(Solomon Schechter, Aspects of Rabbinic Theology:310)


Quote:
<font face="Verdana, Arial" size="2">2. Atonement is always made for specific sins, or categories of sin. Original sin is emphatically not a Jewish notion.</font>
This statement is true, but problematic. If you examine virtually every single hero or prophet in the Bible (as well as the people in general), we do not find a lot of examples of anyone who is considered to be perfect by God. All do look to be worthy of God's wrath, at least during their time on earth (up to and including the "blameless" Job). Further, we have the words of the Psalmist:

Psalm 14:1-3 The fool says in his heart, "There is no God." They are corrupt, their deeds are vile; there is no one who does good. The LORD looks down from heaven on the sons of men to see if there are any who understand, any who seek God. All have turned aside, they have together become corrupt; there is no one who does good, not even one.

Perhaps this passage is an example of hyperbole, but the Torah (Books of Moses say the same thing) at least once, immediately after the Flood:

Genesis 8:21 The LORD smelled the pleasing aroma and said in his heart: "Never again will I curse the ground because of man, even though every inclination of his heart is evil from childhood. And never again will I destroy all living creatures, as I have done.

Quote:
<font face="Verdana, Arial" size="2">3. Human sacrifice is forbidden by the Laws of our G-d.</font>
True. But this is an example of a Law that applies to humans, but not to God Himself (just as we may not kill one another, God is allowed to kill humans). The sacrifice of Jesus is not a human sacrifice, but a sacrifice of God to God.

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<font face="Verdana, Arial" size="2">4. A sacrifice must be offered by a ritually pure Jew, following the laws regarding this. The Roman soldiers who killed Jesus would not have been ritually pure, and would not have been Jewish. </font>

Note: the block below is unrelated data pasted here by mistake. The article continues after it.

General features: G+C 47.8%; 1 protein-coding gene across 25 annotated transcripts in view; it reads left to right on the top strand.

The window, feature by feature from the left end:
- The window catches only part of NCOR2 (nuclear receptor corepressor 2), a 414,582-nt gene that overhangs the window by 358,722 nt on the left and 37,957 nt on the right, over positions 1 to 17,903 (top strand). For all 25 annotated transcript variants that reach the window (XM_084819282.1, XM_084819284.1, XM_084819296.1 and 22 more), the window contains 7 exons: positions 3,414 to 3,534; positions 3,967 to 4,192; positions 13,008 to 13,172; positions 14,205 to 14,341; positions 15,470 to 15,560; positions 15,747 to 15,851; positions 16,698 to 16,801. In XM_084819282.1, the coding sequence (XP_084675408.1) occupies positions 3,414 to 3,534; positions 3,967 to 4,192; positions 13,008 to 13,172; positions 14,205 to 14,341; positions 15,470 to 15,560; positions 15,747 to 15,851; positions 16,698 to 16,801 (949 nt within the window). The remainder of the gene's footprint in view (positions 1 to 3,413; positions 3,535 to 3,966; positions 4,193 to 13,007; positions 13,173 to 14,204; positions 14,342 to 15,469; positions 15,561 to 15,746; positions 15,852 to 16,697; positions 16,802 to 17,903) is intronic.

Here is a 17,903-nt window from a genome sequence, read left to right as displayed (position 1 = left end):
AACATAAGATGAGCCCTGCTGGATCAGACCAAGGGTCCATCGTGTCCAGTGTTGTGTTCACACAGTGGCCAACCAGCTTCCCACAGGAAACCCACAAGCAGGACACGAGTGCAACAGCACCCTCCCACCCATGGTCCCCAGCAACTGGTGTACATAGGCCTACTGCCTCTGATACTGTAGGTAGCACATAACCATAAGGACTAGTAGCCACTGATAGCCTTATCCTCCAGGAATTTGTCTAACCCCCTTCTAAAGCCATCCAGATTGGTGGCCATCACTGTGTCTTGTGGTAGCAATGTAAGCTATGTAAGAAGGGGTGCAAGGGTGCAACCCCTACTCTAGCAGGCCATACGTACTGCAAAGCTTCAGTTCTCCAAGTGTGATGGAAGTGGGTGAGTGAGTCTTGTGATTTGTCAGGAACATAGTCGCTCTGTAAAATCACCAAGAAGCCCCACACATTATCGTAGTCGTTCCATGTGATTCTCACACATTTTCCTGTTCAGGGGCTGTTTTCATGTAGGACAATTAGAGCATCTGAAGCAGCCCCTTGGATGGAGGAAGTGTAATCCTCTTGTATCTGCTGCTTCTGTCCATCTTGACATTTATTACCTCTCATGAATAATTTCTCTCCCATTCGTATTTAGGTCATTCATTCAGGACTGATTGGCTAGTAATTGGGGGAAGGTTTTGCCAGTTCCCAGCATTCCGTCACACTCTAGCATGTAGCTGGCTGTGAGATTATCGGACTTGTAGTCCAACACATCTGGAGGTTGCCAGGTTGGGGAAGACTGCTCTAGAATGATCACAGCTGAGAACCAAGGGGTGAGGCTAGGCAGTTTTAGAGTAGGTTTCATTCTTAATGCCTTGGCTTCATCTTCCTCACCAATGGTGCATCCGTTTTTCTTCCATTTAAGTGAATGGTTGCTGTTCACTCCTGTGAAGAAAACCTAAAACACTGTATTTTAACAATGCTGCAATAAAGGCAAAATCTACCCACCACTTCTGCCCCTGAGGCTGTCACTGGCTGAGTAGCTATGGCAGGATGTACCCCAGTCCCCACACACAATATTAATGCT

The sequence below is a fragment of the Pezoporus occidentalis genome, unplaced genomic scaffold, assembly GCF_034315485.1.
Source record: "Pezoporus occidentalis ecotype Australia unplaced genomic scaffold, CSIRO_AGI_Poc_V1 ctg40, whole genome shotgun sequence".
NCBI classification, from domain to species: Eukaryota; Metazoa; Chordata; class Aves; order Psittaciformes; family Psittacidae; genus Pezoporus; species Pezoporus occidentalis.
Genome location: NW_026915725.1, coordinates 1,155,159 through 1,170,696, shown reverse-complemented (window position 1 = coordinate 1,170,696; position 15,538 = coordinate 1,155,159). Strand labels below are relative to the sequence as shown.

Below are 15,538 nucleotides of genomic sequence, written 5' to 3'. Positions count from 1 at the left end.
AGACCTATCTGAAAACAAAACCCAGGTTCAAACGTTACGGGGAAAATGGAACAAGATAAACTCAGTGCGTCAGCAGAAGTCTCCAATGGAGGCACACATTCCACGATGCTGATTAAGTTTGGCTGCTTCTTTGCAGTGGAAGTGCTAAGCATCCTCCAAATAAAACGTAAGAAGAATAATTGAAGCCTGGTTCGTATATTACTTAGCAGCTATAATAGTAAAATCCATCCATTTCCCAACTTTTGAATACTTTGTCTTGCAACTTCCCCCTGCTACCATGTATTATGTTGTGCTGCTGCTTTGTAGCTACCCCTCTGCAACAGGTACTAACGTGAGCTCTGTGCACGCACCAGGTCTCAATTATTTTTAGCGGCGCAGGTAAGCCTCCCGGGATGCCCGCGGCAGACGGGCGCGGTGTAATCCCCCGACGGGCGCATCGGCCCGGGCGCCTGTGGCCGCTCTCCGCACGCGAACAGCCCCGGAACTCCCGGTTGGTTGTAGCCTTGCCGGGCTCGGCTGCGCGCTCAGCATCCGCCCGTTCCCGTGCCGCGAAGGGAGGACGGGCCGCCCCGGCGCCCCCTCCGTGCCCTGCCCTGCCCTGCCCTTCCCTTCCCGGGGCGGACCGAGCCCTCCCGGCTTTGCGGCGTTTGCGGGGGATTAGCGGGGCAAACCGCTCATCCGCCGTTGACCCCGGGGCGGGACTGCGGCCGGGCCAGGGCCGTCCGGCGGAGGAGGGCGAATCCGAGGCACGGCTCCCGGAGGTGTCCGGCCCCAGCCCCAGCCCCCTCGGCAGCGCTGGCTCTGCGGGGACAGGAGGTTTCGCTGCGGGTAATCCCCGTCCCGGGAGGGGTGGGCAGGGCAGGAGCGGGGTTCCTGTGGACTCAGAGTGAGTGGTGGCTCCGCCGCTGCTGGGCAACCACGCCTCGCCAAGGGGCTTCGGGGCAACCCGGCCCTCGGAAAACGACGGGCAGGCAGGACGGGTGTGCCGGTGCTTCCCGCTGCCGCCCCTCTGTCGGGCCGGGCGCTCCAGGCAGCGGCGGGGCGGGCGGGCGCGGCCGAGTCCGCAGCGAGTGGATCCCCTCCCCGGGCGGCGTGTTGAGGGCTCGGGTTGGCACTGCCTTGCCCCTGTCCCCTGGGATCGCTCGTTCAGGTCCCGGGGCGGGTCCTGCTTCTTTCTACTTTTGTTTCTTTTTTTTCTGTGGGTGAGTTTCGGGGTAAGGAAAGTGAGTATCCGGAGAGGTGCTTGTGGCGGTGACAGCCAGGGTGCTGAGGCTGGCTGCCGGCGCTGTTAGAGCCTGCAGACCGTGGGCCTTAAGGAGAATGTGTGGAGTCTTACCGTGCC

See above. The sacrifice is done by Jesus Himself to the Father. The soldiers (and everyone else involved for that matter) are merely instruments in this divinely required event. This is why Jesus asks forgiveness of all the participants in His death.

Luke 23:34a Jesus said, "Father, forgive them, for they do not know what they are doing."

BTW, for this reason, do NOT stand still for any ignoramous that wants to tell you that the Jews (or anyone else) is a Christ killer, or other such bigoted nonsense. No one will be judged for the death of Jesus, since His atoning sacrifice was necessary for all of us, including those who tormented and mocked Him.

Quote:
<font face="Verdana, Arial" size="2">5. A sacrifice must be of an unblemished animal. Jesus was flogged before he died, and would be marked on that basis.</font>
It is not what is outside that is considered by God, but what is inside, and God is pure. Jesus is pure and without spot (1 Peter 1:19, 1 John 2:2).

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<font face="Verdana, Arial" size="2">6. The consumption of human tissue is forbidden by the Laws of our G-d.</font>
Again, this is true, but neglects that fact that God is the bread of life. Without Him we will all die, never to rise again. Only by consuming His living flesh and blood will we live again.